Staff at one of the city's top tourist attractions are turning their attention towards educating local youth.
Interactive learning packages have been created for the Olveston Historic Home, and manager Jeremy Smith joins us to talk about it.
Otago's been under a blanket fire ban for most of summer, with El Nino conditions drying out the region.
The total ban has been lifted in coastal areas, but some restrictions remain.
Kerry O'Neill, of the Otago Rural Fire Authority, is here to tell us about the risk.
The city council's new policy for freedom camping is upsetting some seaside residents.
Campers are piling up at the Ocean View Reserve near Brighton, which is one of just two designated sites.
Saddle Hill Community Board chairman Scott Weatherall joins us to explain the situation.
A local church minister is preparing for the trip of a lifetime, after being chosen to attend a United Nations event in New York.
Reverend Alofa Lale is attending the 60th Commission on the Status of Women, and she's here to tell us about it.
Today's signing of the controversial Trans-Pacific Partnership trade agreement is dividing members of parliament.
The deal is being pushed through by the National government, but it's opposed by several other political parties and many kiwis.
Professor Robert Patman, of the University of Otago, joins us to explain how the deal might have an impact within the Beehive.
A range of technology-based initiatives are taking off, as a result of Dunedin winning the national gigatown competition.
It's all being run under the umbrella organisation GigCity, and project co-ordinator Lesley Marriott is here to tell us more.
More than 200 people gathered in the Octagon on Saturday to protest the Trans Pacific Partnership trade agreement.
It was one of several events nationwide, held in the lead-up to the document's signing in Auckland on Thursday.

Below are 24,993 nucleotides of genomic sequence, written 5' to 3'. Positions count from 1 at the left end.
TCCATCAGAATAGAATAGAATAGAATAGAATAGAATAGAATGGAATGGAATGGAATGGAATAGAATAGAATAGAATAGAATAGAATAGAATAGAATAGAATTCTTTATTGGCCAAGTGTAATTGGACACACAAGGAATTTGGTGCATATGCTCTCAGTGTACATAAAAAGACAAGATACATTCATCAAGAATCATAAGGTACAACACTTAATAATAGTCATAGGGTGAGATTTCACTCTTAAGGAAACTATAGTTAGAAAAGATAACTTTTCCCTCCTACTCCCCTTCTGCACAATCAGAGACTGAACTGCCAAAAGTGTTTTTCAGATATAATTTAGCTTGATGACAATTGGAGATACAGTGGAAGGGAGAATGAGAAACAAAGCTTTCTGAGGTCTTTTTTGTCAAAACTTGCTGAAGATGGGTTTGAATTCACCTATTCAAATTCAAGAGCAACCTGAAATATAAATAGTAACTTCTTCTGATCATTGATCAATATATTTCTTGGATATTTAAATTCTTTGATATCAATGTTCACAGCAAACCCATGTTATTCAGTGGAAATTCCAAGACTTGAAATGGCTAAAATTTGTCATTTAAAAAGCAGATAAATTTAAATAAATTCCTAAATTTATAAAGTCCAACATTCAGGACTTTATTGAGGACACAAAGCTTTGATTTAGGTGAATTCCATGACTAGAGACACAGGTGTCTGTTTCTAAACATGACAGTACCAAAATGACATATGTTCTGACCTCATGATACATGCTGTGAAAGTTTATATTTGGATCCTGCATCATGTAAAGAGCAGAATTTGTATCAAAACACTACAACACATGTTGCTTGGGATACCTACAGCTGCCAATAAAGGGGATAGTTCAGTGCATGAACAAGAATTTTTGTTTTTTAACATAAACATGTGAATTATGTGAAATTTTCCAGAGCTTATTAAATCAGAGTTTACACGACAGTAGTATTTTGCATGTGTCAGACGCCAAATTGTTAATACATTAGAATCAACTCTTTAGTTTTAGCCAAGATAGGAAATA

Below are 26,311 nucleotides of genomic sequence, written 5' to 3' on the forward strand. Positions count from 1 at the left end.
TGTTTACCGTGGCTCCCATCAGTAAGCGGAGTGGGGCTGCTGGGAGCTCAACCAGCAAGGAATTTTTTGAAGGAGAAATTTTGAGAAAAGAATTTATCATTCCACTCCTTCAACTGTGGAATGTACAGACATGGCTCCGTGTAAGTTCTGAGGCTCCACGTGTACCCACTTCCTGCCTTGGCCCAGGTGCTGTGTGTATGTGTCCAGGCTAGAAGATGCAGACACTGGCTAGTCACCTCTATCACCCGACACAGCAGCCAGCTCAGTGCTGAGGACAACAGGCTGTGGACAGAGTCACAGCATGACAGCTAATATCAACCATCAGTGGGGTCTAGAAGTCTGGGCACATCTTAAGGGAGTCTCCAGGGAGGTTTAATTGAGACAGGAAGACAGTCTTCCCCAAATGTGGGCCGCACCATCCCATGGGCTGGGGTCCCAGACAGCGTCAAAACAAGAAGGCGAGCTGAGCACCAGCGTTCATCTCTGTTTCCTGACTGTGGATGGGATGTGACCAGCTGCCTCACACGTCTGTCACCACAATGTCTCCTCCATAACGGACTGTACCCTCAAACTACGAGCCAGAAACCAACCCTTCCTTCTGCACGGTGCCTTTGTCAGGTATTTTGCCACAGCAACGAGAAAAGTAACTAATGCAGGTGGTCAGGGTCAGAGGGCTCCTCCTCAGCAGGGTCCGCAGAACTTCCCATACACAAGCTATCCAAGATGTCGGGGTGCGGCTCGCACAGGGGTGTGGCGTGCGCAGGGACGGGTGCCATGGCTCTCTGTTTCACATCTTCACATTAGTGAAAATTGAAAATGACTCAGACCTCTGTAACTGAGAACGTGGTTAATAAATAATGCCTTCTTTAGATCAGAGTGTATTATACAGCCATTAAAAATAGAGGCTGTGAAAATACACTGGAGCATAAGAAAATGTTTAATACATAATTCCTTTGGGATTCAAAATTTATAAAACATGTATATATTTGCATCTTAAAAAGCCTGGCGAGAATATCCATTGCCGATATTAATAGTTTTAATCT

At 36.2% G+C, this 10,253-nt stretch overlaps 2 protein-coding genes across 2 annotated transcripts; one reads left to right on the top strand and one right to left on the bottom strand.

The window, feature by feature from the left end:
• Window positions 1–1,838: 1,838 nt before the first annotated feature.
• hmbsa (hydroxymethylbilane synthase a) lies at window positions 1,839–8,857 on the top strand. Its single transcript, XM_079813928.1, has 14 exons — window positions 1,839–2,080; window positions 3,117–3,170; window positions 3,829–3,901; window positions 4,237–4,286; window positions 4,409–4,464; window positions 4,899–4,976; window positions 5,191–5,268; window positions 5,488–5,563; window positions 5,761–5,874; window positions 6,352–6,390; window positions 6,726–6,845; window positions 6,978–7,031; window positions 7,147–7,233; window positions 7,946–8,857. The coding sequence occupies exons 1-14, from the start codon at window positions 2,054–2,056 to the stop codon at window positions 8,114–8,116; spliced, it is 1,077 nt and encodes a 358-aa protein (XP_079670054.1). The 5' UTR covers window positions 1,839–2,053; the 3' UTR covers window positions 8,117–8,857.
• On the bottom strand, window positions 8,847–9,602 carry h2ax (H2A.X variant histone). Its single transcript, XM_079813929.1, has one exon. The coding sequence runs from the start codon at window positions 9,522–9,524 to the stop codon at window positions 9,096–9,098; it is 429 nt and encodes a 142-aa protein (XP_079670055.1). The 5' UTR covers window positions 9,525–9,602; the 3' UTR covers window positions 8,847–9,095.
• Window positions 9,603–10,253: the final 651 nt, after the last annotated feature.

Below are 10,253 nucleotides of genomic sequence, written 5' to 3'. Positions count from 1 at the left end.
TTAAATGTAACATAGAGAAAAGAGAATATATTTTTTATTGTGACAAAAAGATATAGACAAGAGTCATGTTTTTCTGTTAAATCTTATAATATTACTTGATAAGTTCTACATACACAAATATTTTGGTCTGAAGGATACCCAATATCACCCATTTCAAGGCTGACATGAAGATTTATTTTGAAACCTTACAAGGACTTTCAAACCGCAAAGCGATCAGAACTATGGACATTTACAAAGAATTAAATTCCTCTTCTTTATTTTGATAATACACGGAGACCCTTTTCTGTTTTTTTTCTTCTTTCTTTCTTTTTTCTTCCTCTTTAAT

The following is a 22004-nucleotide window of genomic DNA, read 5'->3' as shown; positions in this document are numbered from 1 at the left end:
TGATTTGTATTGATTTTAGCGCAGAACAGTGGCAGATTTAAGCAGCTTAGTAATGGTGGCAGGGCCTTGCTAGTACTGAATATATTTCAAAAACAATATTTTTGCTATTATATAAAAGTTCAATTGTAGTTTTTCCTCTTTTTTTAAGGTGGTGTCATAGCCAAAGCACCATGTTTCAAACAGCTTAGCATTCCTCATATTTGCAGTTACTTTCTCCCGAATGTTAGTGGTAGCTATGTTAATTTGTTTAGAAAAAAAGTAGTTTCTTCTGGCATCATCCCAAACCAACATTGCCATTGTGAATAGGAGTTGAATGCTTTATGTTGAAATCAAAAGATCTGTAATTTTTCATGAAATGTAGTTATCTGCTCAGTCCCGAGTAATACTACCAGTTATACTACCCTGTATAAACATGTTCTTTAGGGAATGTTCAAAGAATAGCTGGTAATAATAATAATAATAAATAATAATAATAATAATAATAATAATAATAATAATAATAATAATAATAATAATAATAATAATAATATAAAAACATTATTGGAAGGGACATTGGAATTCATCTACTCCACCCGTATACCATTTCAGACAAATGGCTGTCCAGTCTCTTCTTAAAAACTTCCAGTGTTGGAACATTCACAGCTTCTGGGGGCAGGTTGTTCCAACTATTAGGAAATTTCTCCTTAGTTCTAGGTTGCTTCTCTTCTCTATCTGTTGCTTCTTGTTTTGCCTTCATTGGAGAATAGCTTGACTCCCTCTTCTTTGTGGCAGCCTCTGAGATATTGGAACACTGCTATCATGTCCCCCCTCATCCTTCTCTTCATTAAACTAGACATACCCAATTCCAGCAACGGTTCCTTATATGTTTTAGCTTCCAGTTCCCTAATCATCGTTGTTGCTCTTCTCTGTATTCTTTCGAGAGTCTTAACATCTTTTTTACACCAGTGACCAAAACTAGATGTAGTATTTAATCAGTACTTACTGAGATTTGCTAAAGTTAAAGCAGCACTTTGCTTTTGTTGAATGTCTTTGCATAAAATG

Jen Olsen is leading the local anti-TPP movement, and she joins us to discuss the way forward.
A local woman is drastically changing her look to raise money for mental health initiatives.
Sarah Ryder is collecting donations in the lead-up to shaving her head, with all money raised going to charity.
And she's here to tell us more.
The government's latest figures show fewer people are collecting a main benefit in Dunedin than this time last year.
Cabinet minister Michael Woodhouse says that's a positive result of welfare reforms, and he joins us to talk about that as well as his year ahead in parliament.
An essay about Alzheimer's disease has secured a science writing prize for a University of Otago student.
Nikita Potemkin was awarded the prize by the Otago Medical School Research Society, and he joins us to talk about his work.
For more than a decade, local volunteers have been helping residents with basic life skills through the Dunedin Supergrans.
Manager Marie Sutherland is gearing up for another busy year, and she joins us to talk about it.
Otago Polytechnic has again received the highest ratings from the New Zealand Qualifications Authority.
It's the second time the polytechnic has achieved the top endorsements, and communications director Mike Waddell joins us to explain what it means.
A local scientist has completed a significant surveying project in earthquake-stricken Nepal.
Dr Chris Pearson, of the University of Otago, was invited by the Nepalese government to lead the six-week project, and he joins us to talk about it.